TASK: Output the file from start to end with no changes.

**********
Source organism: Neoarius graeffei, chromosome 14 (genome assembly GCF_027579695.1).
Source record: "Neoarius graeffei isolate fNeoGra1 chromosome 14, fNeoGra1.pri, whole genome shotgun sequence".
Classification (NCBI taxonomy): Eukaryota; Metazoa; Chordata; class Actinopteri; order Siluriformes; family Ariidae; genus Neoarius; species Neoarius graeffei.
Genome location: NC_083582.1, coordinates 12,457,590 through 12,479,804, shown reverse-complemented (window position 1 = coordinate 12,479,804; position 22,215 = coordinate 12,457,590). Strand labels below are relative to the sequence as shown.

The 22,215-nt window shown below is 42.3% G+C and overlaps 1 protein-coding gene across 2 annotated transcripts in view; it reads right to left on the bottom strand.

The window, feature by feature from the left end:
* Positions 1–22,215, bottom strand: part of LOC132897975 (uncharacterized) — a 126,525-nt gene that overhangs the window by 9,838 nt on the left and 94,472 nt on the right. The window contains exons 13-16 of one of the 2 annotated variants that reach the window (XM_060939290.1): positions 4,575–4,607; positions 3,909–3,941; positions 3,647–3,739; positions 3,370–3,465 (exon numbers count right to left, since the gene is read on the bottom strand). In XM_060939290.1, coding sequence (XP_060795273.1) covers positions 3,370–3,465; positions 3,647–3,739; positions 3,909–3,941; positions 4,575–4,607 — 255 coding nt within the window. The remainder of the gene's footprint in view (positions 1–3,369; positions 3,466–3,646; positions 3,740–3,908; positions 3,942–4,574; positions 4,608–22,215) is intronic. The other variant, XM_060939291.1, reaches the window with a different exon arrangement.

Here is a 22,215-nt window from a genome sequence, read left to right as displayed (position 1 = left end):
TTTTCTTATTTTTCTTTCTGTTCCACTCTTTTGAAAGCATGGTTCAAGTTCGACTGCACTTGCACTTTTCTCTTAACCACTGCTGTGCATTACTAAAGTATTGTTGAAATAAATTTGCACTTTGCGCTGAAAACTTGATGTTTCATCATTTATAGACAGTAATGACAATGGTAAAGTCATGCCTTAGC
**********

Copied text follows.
Source organism: Neoarius graeffei, chromosome 14 (genome assembly GCF_027579695.1).
Source record: "Neoarius graeffei isolate fNeoGra1 chromosome 14, fNeoGra1.pri, whole genome shotgun sequence".
Classification (NCBI taxonomy): Eukaryota; Metazoa; Chordata; class Actinopteri; order Siluriformes; family Ariidae; genus Neoarius; species Neoarius graeffei.
Genome location: NC_083582.1, coordinates 12,457,590 through 12,479,804, shown reverse-complemented (window position 1 = coordinate 12,479,804; position 22,215 = coordinate 12,457,590). Strand labels below are relative to the sequence as shown.

The 22,215-nt window shown below is 42.3% G+C and overlaps 1 protein-coding gene across 2 annotated transcripts in view; it reads right to left on the bottom strand.

The window, feature by feature from the left end:
* Positions 1–22,215, bottom strand: part of LOC132897975 (uncharacterized) — a 126,525-nt gene that overhangs the window by 9,838 nt on the left and 94,472 nt on the right. The window contains exons 13-16 of one of the 2 annotated variants that reach the window (XM_060939290.1): positions 4,575–4,607; positions 3,909–3,941; positions 3,647–3,739; positions 3,370–3,465 (exon numbers count right to left, since the gene is read on the bottom strand). In XM_060939290.1, coding sequence (XP_060795273.1) covers positions 3,370–3,465; positions 3,647–3,739; positions 3,909–3,941; positions 4,575–4,607 — 255 coding nt within the window. The remainder of the gene's footprint in view (positions 1–3,369; positions 3,466–3,646; positions 3,740–3,908; positions 3,942–4,574; positions 4,608–22,215) is intronic. The other variant, XM_060939291.1, reaches the window with a different exon arrangement.

Here is a 22,215-nt window from a genome sequence, read left to right as displayed (position 1 = left end):
TTTTCTTATTTTTCTTTCTGTTCCACTCTTTTGAAAGCATGGTTCAAGTTCGACTGCACTTGCACTTTTCTCTTAACCACTGCTGTGCATTACTAAAGTATTGTTGAAATAAATTTGCACTTTGCGCTGAAAACTTGATGTTTCATCATTTATAGACAGTAATGACAATGGTAAAGTCATGCCTTAGC